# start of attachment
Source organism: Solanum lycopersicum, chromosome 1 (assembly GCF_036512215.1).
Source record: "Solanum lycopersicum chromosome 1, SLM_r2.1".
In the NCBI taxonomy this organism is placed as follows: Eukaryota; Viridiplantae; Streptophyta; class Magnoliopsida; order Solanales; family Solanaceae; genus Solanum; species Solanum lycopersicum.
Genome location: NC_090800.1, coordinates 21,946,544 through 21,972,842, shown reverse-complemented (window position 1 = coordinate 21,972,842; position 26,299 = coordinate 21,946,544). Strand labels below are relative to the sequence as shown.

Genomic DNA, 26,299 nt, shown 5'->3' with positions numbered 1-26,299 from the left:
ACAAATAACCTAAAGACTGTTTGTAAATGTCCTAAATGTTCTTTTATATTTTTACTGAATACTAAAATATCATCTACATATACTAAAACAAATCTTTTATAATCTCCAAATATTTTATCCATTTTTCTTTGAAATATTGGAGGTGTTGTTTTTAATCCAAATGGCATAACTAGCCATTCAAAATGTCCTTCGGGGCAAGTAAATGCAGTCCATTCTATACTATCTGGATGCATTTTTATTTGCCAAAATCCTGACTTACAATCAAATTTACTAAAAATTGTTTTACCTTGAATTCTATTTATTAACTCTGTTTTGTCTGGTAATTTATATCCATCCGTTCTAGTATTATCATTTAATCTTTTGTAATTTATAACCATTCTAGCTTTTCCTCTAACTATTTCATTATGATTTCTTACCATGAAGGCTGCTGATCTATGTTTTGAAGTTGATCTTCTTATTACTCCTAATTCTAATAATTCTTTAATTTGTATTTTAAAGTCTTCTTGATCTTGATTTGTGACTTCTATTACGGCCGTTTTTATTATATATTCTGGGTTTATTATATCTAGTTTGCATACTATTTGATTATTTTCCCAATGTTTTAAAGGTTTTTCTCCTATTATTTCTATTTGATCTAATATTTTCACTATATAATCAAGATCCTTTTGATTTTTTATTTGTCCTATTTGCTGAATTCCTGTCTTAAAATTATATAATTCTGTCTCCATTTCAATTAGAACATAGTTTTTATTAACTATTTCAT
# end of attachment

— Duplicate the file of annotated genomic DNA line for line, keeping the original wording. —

Source organism: Solanum lycopersicum, chromosome 1 (assembly GCF_036512215.1).
Source record: "Solanum lycopersicum chromosome 1, SLM_r2.1".
In the NCBI taxonomy this organism is placed as follows: Eukaryota; Viridiplantae; Streptophyta; class Magnoliopsida; order Solanales; family Solanaceae; genus Solanum; species Solanum lycopersicum.
Genome location: NC_090800.1, coordinates 21,946,544 through 21,972,842, shown reverse-complemented (window position 1 = coordinate 21,972,842; position 26,299 = coordinate 21,946,544). Strand labels below are relative to the sequence as shown.

Genomic DNA, 26,299 nt, shown 5'->3' with positions numbered 1-26,299 from the left:
ACAAATAACCTAAAGACTGTTTGTAAATGTCCTAAATGTTCTTTTATATTTTTACTGAATACTAAAATATCATCTACATATACTAAAACAAATCTTTTATAATCTCCAAATATTTTATCCATTTTTCTTTGAAATATTGGAGGTGTTGTTTTTAATCCAAATGGCATAACTAGCCATTCAAAATGTCCTTCGGGGCAAGTAAATGCAGTCCATTCTATACTATCTGGATGCATTTTTATTTGCCAAAATCCTGACTTACAATCAAATTTACTAAAAATTGTTTTACCTTGAATTCTATTTATTAACTCTGTTTTGTCTGGTAATTTATATCCATCCGTTCTAGTATTATCATTTAATCTTTTGTAATTTATAACCATTCTAGCTTTTCCTCTAACTATTTCATTATGATTTCTTACCATGAAGGCTGCTGATCTATGTTTTGAAGTTGATCTTCTTATTACTCCTAATTCTAATAATTCTTTAATTTGTATTTTAAAGTCTTCTTGATCTTGATTTGTGACTTCTATTACGGCCGTTTTTATTATATATTCTGGGTTTATTATATCTAGTTTGCATACTATTTGATTATTTTCCCAATGTTTTAAAGGTTTTTCTCCTATTATTTCTATTTGATCTAATATTTTCACTATATAATCAAGATCCTTTTGATTTTTTATTTGTCCTATTTGCTGAATTCCTGTCTTAAAATTATATAATTCTGTCTCCATTTCAATTAGAACATAGTTTTTATTAACTATTTCAT